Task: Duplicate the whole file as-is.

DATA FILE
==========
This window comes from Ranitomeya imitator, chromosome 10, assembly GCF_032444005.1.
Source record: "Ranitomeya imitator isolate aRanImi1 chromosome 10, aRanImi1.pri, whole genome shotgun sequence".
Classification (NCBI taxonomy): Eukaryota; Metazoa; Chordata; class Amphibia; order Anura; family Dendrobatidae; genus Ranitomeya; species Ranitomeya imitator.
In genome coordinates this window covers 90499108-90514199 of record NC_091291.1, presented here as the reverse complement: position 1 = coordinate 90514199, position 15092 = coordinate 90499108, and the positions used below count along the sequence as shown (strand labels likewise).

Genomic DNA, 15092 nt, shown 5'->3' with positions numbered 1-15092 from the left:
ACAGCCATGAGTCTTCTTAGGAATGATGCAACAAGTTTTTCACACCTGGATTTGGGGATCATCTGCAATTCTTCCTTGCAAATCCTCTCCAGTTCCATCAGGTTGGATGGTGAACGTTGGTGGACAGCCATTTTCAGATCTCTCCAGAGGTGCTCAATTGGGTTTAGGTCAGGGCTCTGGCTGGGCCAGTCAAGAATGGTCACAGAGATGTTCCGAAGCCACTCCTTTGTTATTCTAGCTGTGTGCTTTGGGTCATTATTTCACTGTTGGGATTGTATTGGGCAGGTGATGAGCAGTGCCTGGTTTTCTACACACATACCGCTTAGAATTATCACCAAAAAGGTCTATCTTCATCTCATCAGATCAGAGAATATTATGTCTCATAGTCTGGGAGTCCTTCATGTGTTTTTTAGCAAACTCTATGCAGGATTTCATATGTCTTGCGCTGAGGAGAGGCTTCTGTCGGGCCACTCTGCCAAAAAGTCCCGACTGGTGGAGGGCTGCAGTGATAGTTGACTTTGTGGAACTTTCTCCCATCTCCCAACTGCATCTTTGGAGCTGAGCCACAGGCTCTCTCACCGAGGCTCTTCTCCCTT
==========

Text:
This window comes from Ranitomeya imitator, chromosome 10, assembly GCF_032444005.1.
Source record: "Ranitomeya imitator isolate aRanImi1 chromosome 10, aRanImi1.pri, whole genome shotgun sequence".
Classification (NCBI taxonomy): Eukaryota; Metazoa; Chordata; class Amphibia; order Anura; family Dendrobatidae; genus Ranitomeya; species Ranitomeya imitator.
In genome coordinates this window covers 90499108-90514199 of record NC_091291.1, presented here as the reverse complement: position 1 = coordinate 90514199, position 15092 = coordinate 90499108, and the positions used below count along the sequence as shown (strand labels likewise).

Genomic DNA, 15092 nt, shown 5'->3' with positions numbered 1-15092 from the left:
ACAGCCATGAGTCTTCTTAGGAATGATGCAACAAGTTTTTCACACCTGGATTTGGGGATCATCTGCAATTCTTCCTTGCAAATCCTCTCCAGTTCCATCAGGTTGGATGGTGAACGTTGGTGGACAGCCATTTTCAGATCTCTCCAGAGGTGCTCAATTGGGTTTAGGTCAGGGCTCTGGCTGGGCCAGTCAAGAATGGTCACAGAGATGTTCCGAAGCCACTCCTTTGTTATTCTAGCTGTGTGCTTTGGGTCATTATTTCACTGTTGGGATTGTATTGGGCAGGTGATGAGCAGTGCCTGGTTTTCTACACACATACCGCTTAGAATTATCACCAAAAAGGTCTATCTTCATCTCATCAGATCAGAGAATATTATGTCTCATAGTCTGGGAGTCCTTCATGTGTTTTTTAGCAAACTCTATGCAGGATTTCATATGTCTTGCGCTGAGGAGAGGCTTCTGTCGGGCCACTCTGCCAAAAAGTCCCGACTGGTGGAGGGCTGCAGTGATAGTTGACTTTGTGGAACTTTCTCCCATCTCCCAACTGCATCTTTGGAGCTGAGCCACAGGCTCTCTCACCGAGGCTCTTCTCCCTT